Pressure grows for more schools funding

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In an interview with The Current, Mayor Muriel Bowser defended several contentious positions on education, including the school funding formula. (Susann Shin/The Current/April 2017)
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Mayor Muriel Bowser’s 2018 budget has the official tagline of the “largest investment in public education in history.” But critics say the funding does not match the rate of inflation, and some of the city’s largest schools would see staff cuts under the plan.

Education advocates want the budget to include a 3.5 percent increase in the city’s per-student funding formula to match inflation, and they’re hoping the D.C. Council will find more funding. That rate was also initially recommended by the Office of the State Superintendent of Education.

Bowser announced last Thursday she would amend her budget proposal to include additional one-time funding to reach a 2 percent increase, rather than the 1.5 percent she had requested previously. This extra per-pupil funding would include $3.8 million toward D.C. Public Schools and $3.2 million for D.C. public charter schools.

D.C. Council members Mary Cheh (Ward 3) and David Grosso (at-large) said in a joint statement last Thursday that they plan to add more recurring dollars. Advocates will be watching closely as the council’s Education Committee, which Grosso chairs, marks up the budget this Thursday before the full council votes on the spending plan at the end of the month.

“We, along with parents, teachers, students, administrators, and advocates were very disappointed when we received a budget that leaves our schools without the resources to put every child in the best position to succeed,” Grosso and Cheh said in their statement.

Catharine Bellinger, director of D.C. Democrats for Education Reform, said both the public and charter school communities want to see legislators work out more funding. “We’re optimistic about the opportunity for the council to make a substantive increase,” she said.

Wilson High School is located at 3950 Chesapeake St. NW in Tenleytown. (Brian Kapur/The Current/September 2016)

Education advocates said that under Bowser’s earlier proposal, the 1.5 percent increase in per-pupil funding, there would be about nine staff members lost at Wilson High School — which would bring its total number of cuts to 30 staffers over the past three years, according to Ward 3 State Board of Education member Ruth Wattenberg.

Columbia Heights Educational Campus, with a steady enrollment of 1,400, would lose two staff members; Eastern High School in Northeast was budgeted for 9.2 fewer full-time positions; and Ballou High School in Southeast would drop by 6.2.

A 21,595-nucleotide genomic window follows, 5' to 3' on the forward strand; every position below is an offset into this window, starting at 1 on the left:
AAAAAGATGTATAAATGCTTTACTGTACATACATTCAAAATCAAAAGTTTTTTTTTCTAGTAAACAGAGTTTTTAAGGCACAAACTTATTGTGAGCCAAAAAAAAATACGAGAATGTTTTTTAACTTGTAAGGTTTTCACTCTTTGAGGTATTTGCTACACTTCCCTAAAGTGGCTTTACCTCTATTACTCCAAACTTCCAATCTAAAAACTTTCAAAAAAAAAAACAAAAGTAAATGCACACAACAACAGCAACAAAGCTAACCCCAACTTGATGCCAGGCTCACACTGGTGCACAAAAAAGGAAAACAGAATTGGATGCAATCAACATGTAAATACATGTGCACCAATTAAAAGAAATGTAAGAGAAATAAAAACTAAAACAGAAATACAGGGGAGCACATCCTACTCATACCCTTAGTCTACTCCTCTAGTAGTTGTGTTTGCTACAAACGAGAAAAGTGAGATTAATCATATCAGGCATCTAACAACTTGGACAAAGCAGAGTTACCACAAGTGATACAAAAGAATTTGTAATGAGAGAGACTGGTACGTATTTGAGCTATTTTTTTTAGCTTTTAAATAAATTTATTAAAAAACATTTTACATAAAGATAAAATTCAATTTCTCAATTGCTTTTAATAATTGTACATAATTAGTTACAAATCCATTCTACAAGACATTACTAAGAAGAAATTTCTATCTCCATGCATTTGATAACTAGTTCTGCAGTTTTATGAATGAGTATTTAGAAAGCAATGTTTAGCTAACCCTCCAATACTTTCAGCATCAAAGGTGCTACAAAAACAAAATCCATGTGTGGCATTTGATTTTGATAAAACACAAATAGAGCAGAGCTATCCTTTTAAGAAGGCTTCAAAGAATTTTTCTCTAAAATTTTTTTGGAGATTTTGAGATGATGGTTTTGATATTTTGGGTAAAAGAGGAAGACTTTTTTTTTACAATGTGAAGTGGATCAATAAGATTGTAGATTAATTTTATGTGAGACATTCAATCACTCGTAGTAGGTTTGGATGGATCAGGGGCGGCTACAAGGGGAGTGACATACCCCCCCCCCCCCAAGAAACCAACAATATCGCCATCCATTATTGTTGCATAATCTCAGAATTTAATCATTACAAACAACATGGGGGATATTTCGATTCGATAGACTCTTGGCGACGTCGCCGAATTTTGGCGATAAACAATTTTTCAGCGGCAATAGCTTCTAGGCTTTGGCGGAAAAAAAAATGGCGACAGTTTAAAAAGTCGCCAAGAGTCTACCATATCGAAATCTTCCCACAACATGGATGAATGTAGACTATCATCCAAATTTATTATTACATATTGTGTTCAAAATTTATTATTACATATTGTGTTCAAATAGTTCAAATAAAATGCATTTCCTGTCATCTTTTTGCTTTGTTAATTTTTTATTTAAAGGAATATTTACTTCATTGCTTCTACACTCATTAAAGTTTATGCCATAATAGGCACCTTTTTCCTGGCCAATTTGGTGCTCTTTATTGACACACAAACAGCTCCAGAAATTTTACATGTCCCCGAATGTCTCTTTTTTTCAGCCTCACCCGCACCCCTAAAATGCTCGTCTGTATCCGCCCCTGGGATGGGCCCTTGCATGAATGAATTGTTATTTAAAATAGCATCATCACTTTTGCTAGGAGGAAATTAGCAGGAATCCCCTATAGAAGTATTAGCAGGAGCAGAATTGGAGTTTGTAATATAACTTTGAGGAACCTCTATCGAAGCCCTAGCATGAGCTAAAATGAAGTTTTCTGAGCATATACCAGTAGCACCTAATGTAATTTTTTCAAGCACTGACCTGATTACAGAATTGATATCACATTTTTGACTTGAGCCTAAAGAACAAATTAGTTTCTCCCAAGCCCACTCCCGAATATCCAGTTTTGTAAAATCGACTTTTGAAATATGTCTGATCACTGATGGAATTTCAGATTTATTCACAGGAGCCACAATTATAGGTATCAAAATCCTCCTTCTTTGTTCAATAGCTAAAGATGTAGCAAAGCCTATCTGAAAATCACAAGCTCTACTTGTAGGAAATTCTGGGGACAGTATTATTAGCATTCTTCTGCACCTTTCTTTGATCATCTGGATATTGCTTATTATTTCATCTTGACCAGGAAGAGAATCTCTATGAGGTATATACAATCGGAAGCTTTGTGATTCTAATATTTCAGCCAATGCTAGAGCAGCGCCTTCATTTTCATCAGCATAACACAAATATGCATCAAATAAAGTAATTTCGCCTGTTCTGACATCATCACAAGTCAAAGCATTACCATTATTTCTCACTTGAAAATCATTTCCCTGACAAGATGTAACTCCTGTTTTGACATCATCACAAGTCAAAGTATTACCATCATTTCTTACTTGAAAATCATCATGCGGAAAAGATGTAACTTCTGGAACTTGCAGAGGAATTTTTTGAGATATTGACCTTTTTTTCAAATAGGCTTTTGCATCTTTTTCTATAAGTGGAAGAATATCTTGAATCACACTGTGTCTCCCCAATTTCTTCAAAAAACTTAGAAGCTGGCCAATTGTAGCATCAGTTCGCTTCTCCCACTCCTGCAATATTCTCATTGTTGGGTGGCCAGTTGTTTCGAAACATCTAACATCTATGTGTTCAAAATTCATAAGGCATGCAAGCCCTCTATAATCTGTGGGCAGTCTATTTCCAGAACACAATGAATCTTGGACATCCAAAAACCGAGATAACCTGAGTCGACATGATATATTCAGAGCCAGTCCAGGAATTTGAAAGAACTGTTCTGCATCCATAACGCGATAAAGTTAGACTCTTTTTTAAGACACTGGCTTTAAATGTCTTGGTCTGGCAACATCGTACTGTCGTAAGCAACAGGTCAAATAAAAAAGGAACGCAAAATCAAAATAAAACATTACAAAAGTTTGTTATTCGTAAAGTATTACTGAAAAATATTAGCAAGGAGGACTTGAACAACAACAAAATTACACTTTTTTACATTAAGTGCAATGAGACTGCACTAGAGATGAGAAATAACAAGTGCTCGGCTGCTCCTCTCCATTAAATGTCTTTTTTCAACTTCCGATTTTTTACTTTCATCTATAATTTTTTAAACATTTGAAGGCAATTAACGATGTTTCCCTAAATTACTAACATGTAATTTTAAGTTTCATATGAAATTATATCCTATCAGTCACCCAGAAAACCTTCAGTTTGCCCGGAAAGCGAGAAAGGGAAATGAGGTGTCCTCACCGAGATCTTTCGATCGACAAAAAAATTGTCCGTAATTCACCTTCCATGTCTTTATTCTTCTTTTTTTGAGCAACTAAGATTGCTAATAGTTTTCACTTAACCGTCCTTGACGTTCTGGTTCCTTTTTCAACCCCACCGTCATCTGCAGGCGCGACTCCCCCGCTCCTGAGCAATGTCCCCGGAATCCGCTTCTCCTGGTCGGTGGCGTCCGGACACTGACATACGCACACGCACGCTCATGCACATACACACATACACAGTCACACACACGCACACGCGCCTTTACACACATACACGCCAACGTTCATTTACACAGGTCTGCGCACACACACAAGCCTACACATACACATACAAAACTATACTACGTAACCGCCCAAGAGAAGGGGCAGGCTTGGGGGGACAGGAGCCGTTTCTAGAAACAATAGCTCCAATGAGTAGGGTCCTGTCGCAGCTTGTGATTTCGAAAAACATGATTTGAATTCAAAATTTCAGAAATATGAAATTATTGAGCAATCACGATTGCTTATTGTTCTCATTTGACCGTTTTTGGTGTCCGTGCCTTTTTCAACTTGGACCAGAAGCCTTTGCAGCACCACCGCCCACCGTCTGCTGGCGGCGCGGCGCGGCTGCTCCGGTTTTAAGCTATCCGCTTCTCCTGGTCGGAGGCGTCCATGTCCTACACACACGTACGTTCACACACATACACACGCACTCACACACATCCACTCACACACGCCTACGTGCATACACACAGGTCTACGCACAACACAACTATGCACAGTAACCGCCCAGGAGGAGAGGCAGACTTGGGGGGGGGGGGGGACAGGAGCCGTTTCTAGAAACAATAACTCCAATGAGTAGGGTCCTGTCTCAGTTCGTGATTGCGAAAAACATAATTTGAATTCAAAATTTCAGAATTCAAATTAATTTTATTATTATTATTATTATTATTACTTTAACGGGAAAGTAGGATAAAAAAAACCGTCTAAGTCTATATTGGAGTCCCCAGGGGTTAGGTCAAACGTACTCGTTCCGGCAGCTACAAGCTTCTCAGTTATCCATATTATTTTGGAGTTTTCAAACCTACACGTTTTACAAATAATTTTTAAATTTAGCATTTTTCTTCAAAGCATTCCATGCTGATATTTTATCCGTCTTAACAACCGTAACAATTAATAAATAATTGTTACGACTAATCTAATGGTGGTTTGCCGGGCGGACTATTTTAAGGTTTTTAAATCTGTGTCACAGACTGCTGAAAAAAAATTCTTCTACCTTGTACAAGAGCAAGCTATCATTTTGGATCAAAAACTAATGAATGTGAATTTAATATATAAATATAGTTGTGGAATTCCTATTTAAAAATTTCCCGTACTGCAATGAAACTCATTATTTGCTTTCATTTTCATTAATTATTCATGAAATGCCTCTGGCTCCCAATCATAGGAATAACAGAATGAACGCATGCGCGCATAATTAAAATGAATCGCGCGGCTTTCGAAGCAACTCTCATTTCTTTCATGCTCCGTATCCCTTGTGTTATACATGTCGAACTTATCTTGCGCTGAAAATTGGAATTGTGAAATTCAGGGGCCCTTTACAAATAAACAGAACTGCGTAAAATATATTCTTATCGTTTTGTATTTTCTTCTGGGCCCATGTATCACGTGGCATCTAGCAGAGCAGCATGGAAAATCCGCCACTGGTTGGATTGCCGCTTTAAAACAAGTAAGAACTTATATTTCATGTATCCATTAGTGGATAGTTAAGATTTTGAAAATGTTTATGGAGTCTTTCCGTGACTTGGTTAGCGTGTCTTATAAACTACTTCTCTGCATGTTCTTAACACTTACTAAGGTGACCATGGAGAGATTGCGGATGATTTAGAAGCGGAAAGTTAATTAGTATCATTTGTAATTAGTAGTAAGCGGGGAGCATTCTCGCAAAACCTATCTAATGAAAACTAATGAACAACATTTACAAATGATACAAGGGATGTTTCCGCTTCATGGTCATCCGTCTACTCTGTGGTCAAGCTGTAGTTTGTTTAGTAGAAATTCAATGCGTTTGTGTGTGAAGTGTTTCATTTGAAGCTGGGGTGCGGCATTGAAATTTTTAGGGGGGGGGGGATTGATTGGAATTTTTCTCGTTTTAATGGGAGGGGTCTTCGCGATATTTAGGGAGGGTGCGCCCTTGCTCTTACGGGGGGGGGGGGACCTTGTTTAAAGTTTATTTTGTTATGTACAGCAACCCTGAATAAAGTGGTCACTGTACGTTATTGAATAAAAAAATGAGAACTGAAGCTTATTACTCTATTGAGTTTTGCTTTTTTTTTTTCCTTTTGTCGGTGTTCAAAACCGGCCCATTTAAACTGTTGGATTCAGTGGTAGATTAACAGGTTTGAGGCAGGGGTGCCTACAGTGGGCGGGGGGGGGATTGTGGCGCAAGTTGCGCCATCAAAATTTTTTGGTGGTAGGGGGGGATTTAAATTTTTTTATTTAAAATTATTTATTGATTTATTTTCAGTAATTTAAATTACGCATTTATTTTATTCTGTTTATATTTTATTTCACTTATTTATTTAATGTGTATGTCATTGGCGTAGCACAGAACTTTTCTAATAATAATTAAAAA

Specific staffing levels at Bowser’s newly proposed 2 percent level aren’t yet available, and the mayor said at a news conference that the increase would go into a general pot of money for D.C. Public Schools without being legislatively dedicated for a specific school.

In terms of Wilson High, mayoral spokesperson Kevin Harris said in a statement that the budget numbers “are a reflection of student enrollment slightly decreasing, not the Mayor’s clear and consistent commitment to both walk the walk and talk the talk on education funding above and beyond any other time in the system’s history.”

However, according to the Bowser administration’s budget proposal, Wilson High’s enrollment is projected to go down by just eight students in fiscal year 2018.

Citywide, more than 1,000 people have signed onto an online petition calling for a 3.5 percent increase in per-student funding. Matthew Frumin, an American University Park resident who is active on education issues, said many people want to see the money go toward schools “that have been most hard hit this budget cycle.”

Advocates haven’t overlooked the fact that the expected staffing cuts for these schools come at a time of record revenue for the District. Also playing into the debate has been $100 million in long-planned tax cuts, which Grosso and the DC Fiscal Policy Institute have called to delay in order to increase funding in education and other services. But business groups and the mayor have pushed back at delaying any tax breaks, which were recommended by the D.C. Tax Revision Commission in 2013.

Antwan Wilson became the D.C. schools chancellor in 2017. (Brian Kapur/The Current/January 2017)

Meanwhile, in an interview, Council member Cheh called the mayor’s proposed funding “insufficient.” Earlier, at a council Education Committee meeting on May 5, she pressed the issue with D.C. Public Schools Chancellor Antwan Wilson.

With Wilson High, the chancellor told council members that the school has enough funding to expand course offerings, and that the school’s leadership is “confident it will continue to be a great school” despite the staffing cuts.

“It’s not what we’re hearing on the ground,” Cheh replied. “There’s not satisfaction among the parents.”

Education board member Wattenberg said that in the future, the chancellor should gather “real input from the schools about where the dollars should go” by speaking with parents and staff members more closely. “The budget process has been broken for a while,” she said.